Throughout history wine has been used for celebration. Often wine has signified, life, health, and vitality. The first toast most likely occurred during biblical times, but the first toast on record occurred in 450 AD at a huge feast in England. Quickly, the practice spread and became a common and ritualistic event at large feasts and gatherings.

Initially, the custom of clinking glasses was originally part of an old superstition that caused people to believe that the ringing noise produced by the glasses would keep evil spirits at bay. The actual phrase “toast” comes from a common middle ages practice of submerging toasted bread in wine to improve the flavor. The glass of wine was then communally shared by all of the guests. The seventeenth century added the concept of the toastmaster who was responsible for determining the order of the toasts and acknowledging those who needed to be recognized. But it wasn’t until the nineteenth century that toasts became the socially proper thing to do.

 

The history of the wedding toast, most likely follows the same timeline. As toasts became more and more structured and common for other event s and gatherings, the wedding toast assumed similar popularity and formality. Today, wedding toasts are common and follow a strict order. Often a DJ or a hired Master of Ceremonies serves as the toastmaster.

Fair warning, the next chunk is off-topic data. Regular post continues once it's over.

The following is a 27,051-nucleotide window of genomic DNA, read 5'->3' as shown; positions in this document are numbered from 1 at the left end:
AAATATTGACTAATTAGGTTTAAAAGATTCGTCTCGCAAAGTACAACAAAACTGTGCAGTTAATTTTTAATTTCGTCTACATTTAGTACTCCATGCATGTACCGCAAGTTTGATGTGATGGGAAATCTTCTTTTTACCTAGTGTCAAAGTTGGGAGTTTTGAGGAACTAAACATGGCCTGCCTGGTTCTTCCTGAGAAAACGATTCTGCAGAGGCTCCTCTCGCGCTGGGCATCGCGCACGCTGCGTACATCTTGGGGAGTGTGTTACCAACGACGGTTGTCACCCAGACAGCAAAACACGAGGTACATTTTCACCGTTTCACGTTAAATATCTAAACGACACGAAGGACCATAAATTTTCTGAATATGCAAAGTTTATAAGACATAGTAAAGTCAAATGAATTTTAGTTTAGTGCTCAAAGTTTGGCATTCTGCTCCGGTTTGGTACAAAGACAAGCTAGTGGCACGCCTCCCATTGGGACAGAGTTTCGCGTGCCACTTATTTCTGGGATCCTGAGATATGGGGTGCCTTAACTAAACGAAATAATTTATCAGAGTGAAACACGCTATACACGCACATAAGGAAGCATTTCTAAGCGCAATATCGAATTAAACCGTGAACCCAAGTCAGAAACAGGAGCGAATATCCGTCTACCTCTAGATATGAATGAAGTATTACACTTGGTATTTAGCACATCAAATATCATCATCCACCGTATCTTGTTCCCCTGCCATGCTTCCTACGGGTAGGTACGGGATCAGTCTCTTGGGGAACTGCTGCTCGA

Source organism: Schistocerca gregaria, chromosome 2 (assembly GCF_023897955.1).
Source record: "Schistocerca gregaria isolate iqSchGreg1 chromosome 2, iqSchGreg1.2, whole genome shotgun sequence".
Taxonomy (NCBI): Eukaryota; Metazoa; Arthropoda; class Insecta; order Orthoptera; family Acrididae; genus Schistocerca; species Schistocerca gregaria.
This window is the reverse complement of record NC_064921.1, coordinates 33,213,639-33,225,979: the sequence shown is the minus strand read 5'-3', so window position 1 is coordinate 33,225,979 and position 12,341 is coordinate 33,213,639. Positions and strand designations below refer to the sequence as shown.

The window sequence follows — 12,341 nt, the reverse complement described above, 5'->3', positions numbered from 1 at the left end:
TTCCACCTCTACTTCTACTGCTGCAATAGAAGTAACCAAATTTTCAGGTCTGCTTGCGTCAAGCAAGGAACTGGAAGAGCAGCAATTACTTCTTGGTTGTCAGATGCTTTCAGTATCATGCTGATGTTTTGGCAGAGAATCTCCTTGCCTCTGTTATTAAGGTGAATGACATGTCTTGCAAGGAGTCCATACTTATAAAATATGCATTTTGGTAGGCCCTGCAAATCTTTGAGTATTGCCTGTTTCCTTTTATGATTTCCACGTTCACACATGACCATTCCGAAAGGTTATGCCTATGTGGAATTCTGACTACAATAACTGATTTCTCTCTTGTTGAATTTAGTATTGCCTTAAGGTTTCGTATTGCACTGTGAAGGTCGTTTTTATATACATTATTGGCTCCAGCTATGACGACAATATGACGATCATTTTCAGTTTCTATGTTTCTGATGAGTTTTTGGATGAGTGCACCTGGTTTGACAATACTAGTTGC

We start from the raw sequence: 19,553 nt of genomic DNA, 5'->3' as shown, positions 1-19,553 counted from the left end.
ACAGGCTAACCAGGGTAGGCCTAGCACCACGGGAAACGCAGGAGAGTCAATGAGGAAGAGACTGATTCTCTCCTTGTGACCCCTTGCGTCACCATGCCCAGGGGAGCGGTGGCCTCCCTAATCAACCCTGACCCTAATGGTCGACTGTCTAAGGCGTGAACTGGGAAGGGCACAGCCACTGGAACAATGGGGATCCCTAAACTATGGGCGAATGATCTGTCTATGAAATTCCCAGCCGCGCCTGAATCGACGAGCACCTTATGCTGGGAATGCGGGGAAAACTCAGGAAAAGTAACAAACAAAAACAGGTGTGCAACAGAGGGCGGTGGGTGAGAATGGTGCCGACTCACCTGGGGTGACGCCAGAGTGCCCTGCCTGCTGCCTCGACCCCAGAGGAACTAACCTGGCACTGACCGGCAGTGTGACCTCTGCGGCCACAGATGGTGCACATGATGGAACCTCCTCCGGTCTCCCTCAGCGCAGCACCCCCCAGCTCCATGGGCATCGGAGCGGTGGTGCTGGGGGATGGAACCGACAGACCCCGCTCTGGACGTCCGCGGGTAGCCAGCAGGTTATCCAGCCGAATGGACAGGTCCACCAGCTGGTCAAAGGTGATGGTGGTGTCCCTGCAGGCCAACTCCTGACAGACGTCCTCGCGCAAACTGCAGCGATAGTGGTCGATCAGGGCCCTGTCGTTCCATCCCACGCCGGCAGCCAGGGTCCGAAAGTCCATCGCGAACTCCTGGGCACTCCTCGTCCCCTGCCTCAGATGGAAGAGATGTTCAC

Traditionally, the best man offers the first toast. During his speech he should raise a glass to the bride and the groom. He should take special care to devote the bulk of his toast to the bride-it’s her big day, after all. The groom should offer a toast after the best man. He should acknowledge his new bride and also all of those who took part in planning and preparing for the wedding. The bride’s toast should follow the grooms and should be a toast to her family, all of her attendants, and her new husband. When the bride is finished speaking, the maid of honor traditionally offers a toast. The final formal toast should be given by the father of the bride. Non-traditional weddings may forgo or alter the speech order to suit the bride and grooms preference.



Source by Barbara Dimoush

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